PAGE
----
Sunday, June 13, 2010

Warming Up

Summer is about here, and San Jose is hot. Last evening, I could hardly wait for the sun to simply go away so it would stop heating everything up. Bonus: I now understand better the meaning of 'stifling.'

I have a commission on the easel that I am approaching gingerly. By that I mean I am avoiding it by any logical means possible. After stretching a canvas of Belgian linen and preparing to start, I noticed that there were slight ripples on the long edge of what should have been a taut canvas. I knew that the only remedy was to remove all the staples and start again. But I waited 2 hours to start removing staples.

It was Saturday, and I needed to ship the painting Wednesday.

In a moment of superhuman strength I snapped off one of the gripper heads of my canvas pliers — the pair I have had since art school over 30 years ago.

The cast metal just broke.

It was 4pm on a Saturday, and I had just removed the last staple from a fairly taut canvas, was now reattaching the canvas and tightening it up for my second staple when "Snap!" — now I had no way of reattaching the canvas.

Fortunately, a local art supply store had a pair, and I was able to buy a new pliers (is/are pliers singular or plural?) for a mere $32 and rush back home to try them out.

I mourned a bit for the loss of my old friend since college. How could it have happened just like that? They served me well for so long with not even a hint of being stressed.

After successfully re-stretching the canvas, I decided I had better practice painting, first... feeling a little rusty, I suppose. I painted a practice painting, and went to bed. Today, I must actually paint my commission.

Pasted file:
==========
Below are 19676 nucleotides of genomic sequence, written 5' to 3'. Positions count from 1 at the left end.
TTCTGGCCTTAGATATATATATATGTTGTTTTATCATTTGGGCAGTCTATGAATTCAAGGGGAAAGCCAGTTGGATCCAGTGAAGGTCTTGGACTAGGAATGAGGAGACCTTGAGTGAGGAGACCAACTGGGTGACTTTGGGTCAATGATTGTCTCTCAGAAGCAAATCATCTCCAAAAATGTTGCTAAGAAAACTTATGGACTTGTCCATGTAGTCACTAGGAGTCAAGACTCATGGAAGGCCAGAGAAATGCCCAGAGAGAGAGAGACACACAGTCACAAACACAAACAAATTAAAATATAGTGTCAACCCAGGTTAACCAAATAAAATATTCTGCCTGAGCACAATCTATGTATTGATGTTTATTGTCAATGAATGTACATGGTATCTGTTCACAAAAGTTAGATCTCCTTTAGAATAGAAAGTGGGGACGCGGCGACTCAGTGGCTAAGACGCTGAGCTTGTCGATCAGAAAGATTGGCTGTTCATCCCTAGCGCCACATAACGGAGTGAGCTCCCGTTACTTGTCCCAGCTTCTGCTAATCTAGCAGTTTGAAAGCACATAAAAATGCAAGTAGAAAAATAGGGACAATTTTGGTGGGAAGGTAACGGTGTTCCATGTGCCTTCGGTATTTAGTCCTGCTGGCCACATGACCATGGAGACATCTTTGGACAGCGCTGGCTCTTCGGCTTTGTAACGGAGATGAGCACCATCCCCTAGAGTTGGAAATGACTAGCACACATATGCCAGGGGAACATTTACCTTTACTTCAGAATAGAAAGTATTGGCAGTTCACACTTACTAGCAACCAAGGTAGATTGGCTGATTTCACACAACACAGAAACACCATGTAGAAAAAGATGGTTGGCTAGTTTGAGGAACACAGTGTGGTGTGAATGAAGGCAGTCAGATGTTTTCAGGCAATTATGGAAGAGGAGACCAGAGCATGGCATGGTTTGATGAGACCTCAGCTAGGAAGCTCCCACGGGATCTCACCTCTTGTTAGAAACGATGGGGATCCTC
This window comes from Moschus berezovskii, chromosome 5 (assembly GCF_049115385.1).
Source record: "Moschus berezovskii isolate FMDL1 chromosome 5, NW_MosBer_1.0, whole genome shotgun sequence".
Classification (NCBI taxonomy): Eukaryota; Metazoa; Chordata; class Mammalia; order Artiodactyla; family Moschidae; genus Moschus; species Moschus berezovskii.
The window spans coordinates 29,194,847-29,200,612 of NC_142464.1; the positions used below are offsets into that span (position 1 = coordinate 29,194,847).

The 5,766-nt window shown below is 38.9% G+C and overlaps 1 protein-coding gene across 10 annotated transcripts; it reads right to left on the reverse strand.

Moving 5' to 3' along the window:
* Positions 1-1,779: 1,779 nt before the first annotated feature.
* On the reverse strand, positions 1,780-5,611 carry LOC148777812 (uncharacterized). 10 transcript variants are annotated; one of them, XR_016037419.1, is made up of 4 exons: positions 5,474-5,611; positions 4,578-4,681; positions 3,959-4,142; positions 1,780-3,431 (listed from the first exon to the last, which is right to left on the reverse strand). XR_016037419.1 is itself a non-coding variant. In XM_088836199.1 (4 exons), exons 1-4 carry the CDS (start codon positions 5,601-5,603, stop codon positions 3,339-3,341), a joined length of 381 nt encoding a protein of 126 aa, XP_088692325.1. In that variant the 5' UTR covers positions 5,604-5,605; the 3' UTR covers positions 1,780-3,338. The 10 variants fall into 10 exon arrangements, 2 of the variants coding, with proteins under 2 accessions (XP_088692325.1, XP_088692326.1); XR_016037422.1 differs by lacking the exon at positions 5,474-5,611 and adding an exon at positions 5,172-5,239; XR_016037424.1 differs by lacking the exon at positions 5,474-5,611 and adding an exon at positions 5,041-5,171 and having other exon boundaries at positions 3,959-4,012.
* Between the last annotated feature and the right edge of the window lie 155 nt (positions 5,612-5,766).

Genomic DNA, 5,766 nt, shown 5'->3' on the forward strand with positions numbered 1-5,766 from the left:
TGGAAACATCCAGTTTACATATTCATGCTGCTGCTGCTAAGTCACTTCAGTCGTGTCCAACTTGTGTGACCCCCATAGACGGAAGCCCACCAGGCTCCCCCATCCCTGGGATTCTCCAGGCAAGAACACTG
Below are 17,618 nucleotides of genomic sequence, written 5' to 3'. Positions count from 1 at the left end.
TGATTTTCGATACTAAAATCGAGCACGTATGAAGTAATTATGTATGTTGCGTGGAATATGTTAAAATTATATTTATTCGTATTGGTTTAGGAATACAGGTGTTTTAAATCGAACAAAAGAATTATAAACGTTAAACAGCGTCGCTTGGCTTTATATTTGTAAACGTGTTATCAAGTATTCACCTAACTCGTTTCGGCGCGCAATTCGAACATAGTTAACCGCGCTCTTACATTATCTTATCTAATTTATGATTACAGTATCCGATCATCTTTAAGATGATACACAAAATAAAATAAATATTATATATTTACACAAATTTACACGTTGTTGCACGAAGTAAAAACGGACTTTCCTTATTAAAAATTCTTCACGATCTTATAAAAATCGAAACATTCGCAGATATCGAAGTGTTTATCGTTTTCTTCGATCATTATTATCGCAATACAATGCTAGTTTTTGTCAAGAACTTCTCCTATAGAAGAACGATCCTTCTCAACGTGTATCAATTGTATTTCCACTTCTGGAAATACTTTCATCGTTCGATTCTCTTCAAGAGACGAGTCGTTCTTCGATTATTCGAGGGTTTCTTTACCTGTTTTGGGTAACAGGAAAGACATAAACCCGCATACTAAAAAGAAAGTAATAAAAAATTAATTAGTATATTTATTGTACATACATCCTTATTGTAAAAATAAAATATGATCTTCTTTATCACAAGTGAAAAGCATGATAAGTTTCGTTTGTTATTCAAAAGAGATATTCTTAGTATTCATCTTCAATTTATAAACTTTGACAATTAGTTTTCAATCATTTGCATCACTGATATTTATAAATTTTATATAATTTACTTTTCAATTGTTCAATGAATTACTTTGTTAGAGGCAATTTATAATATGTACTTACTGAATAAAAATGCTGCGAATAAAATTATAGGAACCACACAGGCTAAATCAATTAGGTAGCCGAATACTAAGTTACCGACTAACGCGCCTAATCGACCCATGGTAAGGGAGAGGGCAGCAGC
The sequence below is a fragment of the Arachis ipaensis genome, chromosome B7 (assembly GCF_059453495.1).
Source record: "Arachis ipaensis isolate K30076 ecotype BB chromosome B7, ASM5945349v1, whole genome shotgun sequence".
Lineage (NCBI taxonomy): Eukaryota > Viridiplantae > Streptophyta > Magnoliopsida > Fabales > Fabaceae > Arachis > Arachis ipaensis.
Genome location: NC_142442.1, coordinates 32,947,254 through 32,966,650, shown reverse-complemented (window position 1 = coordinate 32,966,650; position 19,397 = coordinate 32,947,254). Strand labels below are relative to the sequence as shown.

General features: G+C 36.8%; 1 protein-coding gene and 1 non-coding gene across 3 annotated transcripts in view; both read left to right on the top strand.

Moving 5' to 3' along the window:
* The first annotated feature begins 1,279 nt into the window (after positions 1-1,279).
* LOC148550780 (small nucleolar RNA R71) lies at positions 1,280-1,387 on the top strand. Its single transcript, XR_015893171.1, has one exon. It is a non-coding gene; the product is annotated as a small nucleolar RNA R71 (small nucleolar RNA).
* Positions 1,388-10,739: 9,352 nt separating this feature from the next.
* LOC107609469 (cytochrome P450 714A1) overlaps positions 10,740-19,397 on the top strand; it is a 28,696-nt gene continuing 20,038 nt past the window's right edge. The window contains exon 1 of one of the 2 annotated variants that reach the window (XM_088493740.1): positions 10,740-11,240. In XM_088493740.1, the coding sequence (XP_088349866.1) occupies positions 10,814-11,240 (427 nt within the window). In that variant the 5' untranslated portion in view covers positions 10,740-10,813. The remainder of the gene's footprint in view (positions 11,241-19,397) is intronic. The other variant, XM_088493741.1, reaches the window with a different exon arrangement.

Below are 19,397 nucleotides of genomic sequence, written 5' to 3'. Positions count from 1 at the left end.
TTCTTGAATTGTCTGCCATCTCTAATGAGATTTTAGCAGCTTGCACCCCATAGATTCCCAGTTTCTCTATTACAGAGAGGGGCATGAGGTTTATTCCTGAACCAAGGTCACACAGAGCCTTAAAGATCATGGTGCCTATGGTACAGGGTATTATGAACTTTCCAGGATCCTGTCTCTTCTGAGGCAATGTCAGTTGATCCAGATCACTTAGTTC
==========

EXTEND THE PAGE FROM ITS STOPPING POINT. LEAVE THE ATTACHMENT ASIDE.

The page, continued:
David R. Darrow said...

@Axxman - I like that nail hunter idea. Thanks for pointing it out. Might have to add one to my ever-growing tool collection.

However, it would not help in this situation. I use staples and a pneumatic staple gun. And I used a small flat-bladed screwdriver to remove each staple. The key was to get the staple up without further weakening the canvas. A bit laborious, yes.

The wide grippers have matched opposites and grip the canvas, or in this case Claessens acrylic-primed Belgian linen, and they include on one side (the lower side when working) a fulcrum point for getting a good downward pull on the back of stretcher bars.

I noticed the new pair I bought (Fredrix; image) has a limiter at the end of one handle so that the handles cannot be squeezed past a certain tension.

I believe fabrics like muslin and bare cotton canvas do not require quite the pull, since they will likely be sized with hide glue or gesso either of which will tighten the fabric as they dry. (In fact, pulling raw fabric too tightly will distort the weave). I prefer the already-primed canvas and linen since they are ready-to-go once stretched. I have also found I get a remarkably tighter 'drum' stretch than commercial, ready-made canvases when I do it myself.

Jinx said...

I'm sorry for your loss Dave. I hope the new pliers will serve you well for many years to come :)